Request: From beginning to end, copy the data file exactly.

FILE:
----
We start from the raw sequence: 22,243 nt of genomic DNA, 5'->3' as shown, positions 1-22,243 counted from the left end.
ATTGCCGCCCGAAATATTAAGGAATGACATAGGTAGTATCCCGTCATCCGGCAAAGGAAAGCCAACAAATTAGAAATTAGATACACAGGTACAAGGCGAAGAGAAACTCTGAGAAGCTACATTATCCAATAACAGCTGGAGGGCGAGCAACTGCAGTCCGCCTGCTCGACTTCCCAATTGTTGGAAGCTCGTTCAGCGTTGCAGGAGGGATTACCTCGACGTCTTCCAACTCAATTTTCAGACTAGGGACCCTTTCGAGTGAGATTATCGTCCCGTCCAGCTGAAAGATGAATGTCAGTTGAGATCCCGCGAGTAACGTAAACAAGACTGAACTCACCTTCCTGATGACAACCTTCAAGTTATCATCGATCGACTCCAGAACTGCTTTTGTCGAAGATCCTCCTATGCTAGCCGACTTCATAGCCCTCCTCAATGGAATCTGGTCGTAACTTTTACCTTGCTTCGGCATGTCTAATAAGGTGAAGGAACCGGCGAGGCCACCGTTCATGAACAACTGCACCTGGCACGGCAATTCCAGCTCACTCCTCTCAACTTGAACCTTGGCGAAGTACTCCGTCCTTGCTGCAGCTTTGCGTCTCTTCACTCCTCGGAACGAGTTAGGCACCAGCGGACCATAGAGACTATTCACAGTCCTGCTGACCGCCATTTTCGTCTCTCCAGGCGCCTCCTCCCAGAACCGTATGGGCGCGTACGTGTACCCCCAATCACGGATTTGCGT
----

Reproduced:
We start from the raw sequence: 22,243 nt of genomic DNA, 5'->3' as shown, positions 1-22,243 counted from the left end.
ATTGCCGCCCGAAATATTAAGGAATGACATAGGTAGTATCCCGTCATCCGGCAAAGGAAAGCCAACAAATTAGAAATTAGATACACAGGTACAAGGCGAAGAGAAACTCTGAGAAGCTACATTATCCAATAACAGCTGGAGGGCGAGCAACTGCAGTCCGCCTGCTCGACTTCCCAATTGTTGGAAGCTCGTTCAGCGTTGCAGGAGGGATTACCTCGACGTCTTCCAACTCAATTTTCAGACTAGGGACCCTTTCGAGTGAGATTATCGTCCCGTCCAGCTGAAAGATGAATGTCAGTTGAGATCCCGCGAGTAACGTAAACAAGACTGAACTCACCTTCCTGATGACAACCTTCAAGTTATCATCGATCGACTCCAGAACTGCTTTTGTCGAAGATCCTCCTATGCTAGCCGACTTCATAGCCCTCCTCAATGGAATCTGGTCGTAACTTTTACCTTGCTTCGGCATGTCTAATAAGGTGAAGGAACCGGCGAGGCCACCGTTCATGAACAACTGCACCTGGCACGGCAATTCCAGCTCACTCCTCTCAACTTGAACCTTGGCGAAGTACTCCGTCCTTGCTGCAGCTTTGCGTCTCTTCACTCCTCGGAACGAGTTAGGCACCAGCGGACCATAGAGACTATTCACAGTCCTGCTGACCGCCATTTTCGTCTCTCCAGGCGCCTCCTCCCAGAACCGTATGGGCGCGTACGTGTACCCCCAATCACGGATTTGCGT